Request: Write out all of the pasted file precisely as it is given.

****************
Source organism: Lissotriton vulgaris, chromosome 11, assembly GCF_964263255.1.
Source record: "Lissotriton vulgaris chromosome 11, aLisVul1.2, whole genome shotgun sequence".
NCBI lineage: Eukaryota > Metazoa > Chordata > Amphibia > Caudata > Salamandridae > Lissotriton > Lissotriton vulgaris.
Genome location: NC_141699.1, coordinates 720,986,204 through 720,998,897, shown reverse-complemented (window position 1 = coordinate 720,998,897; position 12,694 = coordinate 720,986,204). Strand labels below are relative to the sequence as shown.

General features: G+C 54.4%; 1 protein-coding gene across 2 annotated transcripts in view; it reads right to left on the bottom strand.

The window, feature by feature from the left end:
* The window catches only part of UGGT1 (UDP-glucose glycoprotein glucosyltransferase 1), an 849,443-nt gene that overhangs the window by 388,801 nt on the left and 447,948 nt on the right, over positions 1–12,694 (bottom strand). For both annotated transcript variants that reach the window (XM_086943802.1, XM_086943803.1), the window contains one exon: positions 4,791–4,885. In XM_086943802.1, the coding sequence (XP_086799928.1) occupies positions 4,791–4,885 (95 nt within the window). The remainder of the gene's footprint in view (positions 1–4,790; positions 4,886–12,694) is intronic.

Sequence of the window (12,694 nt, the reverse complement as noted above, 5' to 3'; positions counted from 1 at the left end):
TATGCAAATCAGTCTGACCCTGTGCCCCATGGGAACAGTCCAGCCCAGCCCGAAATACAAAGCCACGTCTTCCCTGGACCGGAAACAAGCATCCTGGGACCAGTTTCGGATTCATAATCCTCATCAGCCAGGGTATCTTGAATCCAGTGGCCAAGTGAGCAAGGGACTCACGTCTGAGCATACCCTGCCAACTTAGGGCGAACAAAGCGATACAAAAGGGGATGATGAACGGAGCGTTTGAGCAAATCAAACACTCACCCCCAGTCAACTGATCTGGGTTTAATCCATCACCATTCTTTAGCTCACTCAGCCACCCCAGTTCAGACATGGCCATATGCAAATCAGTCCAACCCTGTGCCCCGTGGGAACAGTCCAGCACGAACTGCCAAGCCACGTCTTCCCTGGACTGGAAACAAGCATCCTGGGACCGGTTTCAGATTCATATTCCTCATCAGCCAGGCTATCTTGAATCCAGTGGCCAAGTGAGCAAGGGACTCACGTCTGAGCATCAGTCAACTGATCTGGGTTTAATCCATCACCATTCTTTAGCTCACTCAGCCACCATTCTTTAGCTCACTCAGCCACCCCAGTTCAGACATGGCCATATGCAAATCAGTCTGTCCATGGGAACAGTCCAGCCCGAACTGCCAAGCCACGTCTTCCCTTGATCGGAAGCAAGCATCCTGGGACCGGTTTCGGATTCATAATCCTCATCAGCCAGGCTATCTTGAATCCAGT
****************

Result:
Source organism: Lissotriton vulgaris, chromosome 11, assembly GCF_964263255.1.
Source record: "Lissotriton vulgaris chromosome 11, aLisVul1.2, whole genome shotgun sequence".
NCBI lineage: Eukaryota > Metazoa > Chordata > Amphibia > Caudata > Salamandridae > Lissotriton > Lissotriton vulgaris.
Genome location: NC_141699.1, coordinates 720,986,204 through 720,998,897, shown reverse-complemented (window position 1 = coordinate 720,998,897; position 12,694 = coordinate 720,986,204). Strand labels below are relative to the sequence as shown.

General features: G+C 54.4%; 1 protein-coding gene across 2 annotated transcripts in view; it reads right to left on the bottom strand.

The window, feature by feature from the left end:
* The window catches only part of UGGT1 (UDP-glucose glycoprotein glucosyltransferase 1), an 849,443-nt gene that overhangs the window by 388,801 nt on the left and 447,948 nt on the right, over positions 1–12,694 (bottom strand). For both annotated transcript variants that reach the window (XM_086943802.1, XM_086943803.1), the window contains one exon: positions 4,791–4,885. In XM_086943802.1, the coding sequence (XP_086799928.1) occupies positions 4,791–4,885 (95 nt within the window). The remainder of the gene's footprint in view (positions 1–4,790; positions 4,886–12,694) is intronic.

Sequence of the window (12,694 nt, the reverse complement as noted above, 5' to 3'; positions counted from 1 at the left end):
TATGCAAATCAGTCTGACCCTGTGCCCCATGGGAACAGTCCAGCCCAGCCCGAAATACAAAGCCACGTCTTCCCTGGACCGGAAACAAGCATCCTGGGACCAGTTTCGGATTCATAATCCTCATCAGCCAGGGTATCTTGAATCCAGTGGCCAAGTGAGCAAGGGACTCACGTCTGAGCATACCCTGCCAACTTAGGGCGAACAAAGCGATACAAAAGGGGATGATGAACGGAGCGTTTGAGCAAATCAAACACTCACCCCCAGTCAACTGATCTGGGTTTAATCCATCACCATTCTTTAGCTCACTCAGCCACCCCAGTTCAGACATGGCCATATGCAAATCAGTCCAACCCTGTGCCCCGTGGGAACAGTCCAGCACGAACTGCCAAGCCACGTCTTCCCTGGACTGGAAACAAGCATCCTGGGACCGGTTTCAGATTCATATTCCTCATCAGCCAGGCTATCTTGAATCCAGTGGCCAAGTGAGCAAGGGACTCACGTCTGAGCATCAGTCAACTGATCTGGGTTTAATCCATCACCATTCTTTAGCTCACTCAGCCACCATTCTTTAGCTCACTCAGCCACCCCAGTTCAGACATGGCCATATGCAAATCAGTCTGTCCATGGGAACAGTCCAGCCCGAACTGCCAAGCCACGTCTTCCCTTGATCGGAAGCAAGCATCCTGGGACCGGTTTCGGATTCATAATCCTCATCAGCCAGGCTATCTTGAATCCAGT